• To avoid creating a file, simply use a dash (-) as script output file, for exemple: script -q -c 'ls -G' - Nov 25, 2016 at 20:38
  • @FranklinPiat That created a file called - containing a copy of the output. (The output also went to the terminal anyway.)
    – Tanz87
    Mar 13, 2022 at 23:08

Unsatisfied with the solutions presented here so far, I released the python. She was effective. This solution doesn't require setuid permissions or any actually-insane monkey-patching with shared libraries and LD_LIBRARY_PATH. Save this script somewhere in your PATH. Don't forget to chmod +x it. Suppose you save this script as pty.

#!/usr/bin/env python

from sys import argv
import os
import signal

# I've had problems with python's File objects at this low a level, so
# we're going to use integers to specify all files in this script.
stdin = 0
stdout = 1
stderr = 2
# Include this if passing the command and arguments to fish to
# prevent fish from applying any expansions.
#import re
#def fish_escape(args):
#    def escape_one(arg):
#        return "'" + re.sub(r"('|\\)", r'\\\1', arg) + "'"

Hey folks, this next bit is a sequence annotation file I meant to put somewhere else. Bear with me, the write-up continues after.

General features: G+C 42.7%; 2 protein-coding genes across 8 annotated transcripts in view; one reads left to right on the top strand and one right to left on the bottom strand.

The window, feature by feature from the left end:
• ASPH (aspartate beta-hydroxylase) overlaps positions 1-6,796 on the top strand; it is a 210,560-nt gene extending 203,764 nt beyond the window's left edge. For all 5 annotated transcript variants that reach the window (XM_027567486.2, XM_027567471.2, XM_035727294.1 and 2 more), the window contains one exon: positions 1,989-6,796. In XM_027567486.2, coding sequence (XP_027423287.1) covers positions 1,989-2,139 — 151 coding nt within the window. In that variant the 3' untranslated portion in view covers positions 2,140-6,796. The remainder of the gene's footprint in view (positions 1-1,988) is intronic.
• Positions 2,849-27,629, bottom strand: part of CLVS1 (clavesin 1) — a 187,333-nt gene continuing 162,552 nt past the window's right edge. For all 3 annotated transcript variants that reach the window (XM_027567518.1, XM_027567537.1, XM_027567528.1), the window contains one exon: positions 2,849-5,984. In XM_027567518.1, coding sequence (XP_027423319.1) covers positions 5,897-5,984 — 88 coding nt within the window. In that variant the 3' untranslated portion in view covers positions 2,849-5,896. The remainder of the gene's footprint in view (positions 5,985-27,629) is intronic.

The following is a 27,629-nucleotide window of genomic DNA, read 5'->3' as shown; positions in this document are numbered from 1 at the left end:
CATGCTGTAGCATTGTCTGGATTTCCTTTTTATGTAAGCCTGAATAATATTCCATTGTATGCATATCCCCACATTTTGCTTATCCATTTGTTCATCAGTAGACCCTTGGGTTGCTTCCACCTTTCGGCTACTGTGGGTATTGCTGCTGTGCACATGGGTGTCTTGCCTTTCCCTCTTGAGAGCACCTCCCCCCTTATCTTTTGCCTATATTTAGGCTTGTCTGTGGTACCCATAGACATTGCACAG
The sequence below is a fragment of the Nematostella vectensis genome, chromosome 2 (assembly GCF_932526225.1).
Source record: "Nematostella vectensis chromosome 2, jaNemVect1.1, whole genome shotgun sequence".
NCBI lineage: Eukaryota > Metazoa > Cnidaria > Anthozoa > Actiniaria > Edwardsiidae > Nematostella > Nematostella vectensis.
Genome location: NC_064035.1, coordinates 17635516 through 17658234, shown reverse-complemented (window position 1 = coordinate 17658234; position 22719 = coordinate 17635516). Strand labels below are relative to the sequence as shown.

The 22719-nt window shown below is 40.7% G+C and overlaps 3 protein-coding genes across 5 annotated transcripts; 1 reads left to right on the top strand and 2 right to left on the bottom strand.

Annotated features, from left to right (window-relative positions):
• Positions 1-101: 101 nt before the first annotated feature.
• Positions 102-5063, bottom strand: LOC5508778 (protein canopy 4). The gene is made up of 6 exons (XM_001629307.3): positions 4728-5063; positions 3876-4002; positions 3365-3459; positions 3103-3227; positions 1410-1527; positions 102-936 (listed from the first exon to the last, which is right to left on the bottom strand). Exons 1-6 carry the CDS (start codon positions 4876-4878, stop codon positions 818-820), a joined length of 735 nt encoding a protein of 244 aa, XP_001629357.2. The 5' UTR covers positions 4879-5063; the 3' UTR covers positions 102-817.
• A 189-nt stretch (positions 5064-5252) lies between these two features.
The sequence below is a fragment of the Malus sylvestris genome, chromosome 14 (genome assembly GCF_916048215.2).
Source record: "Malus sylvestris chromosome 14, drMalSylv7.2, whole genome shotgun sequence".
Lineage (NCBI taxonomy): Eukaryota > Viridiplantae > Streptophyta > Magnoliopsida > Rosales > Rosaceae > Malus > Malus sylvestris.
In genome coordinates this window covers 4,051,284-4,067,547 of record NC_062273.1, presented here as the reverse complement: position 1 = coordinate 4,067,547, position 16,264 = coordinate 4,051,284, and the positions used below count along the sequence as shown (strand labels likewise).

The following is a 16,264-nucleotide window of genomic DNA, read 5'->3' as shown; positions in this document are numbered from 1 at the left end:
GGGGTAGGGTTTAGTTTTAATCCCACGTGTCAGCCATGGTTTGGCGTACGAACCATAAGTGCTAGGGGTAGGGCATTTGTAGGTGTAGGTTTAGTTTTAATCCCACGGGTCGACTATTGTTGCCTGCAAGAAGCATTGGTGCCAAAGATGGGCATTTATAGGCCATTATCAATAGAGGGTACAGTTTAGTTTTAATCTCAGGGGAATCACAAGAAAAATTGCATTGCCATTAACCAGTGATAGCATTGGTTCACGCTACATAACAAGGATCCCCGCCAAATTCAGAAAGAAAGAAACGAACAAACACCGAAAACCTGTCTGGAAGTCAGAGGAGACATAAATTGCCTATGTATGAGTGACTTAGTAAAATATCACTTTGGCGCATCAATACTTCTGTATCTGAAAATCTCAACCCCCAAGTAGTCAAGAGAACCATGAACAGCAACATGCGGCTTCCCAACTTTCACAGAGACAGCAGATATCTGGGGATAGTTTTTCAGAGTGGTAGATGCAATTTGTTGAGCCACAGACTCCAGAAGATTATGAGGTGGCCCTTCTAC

#    escaped_args = map(escape_one, args)
#    return ' '.join(escaped_args)

if len(argv) < 2:
b"""A tragically beautiful piece of hackery, made to fool programs like ls,
grep, rg, and fd into thinking they're actually connected to a terminal.
Its usage:

pty command [arg1 arg2 ...]

pty ls --color -R | less -r
git log -p | pty rg <search terms> | less -r

# We do not use forkpty here because it would block ^Cs from reaching the
# child process. And we don't need that.
ptm, pts = os.openpty()
pid = os.fork()
if pid == 0:
    # The child runs this.
    # To get the behaviour we want, we only need to replace the process's
    # stdout with pts. Everything else should remain in place, so that things
    # like `ps -eF | pty rg python | less -r` will still work as intended.
    os.dup2(pts, stdout)
    # This is not like a subprocess.call(). It replaces the entire child
    # process with argv[1:], meaning execvp will not return! Web search
    # "fork exec" for more.
    os.execvp(argv[1], argv[1:])
    # Use this if calling fish.
    #os.execvp('fish', ['fish', '-c', fish_escape(argv[1:])])

# The parent runs this.

# If the parent doesn't close the slave end, the script won't be able to
# exit. The next read on ptm after the child process terminates would hang
# forever because pts would technically still be open.

# The whole process group gets SIGINT, including the child, so we don't need
# to react to it. We'll know when to leave, judging by what the child does.
signal.signal(signal.SIGINT, signal.SIG_IGN)

while True:
        chunk = os.read(ptm, 4096)
    except OSError:
        os.write(stdout, chunk)
    except BrokenPipeError: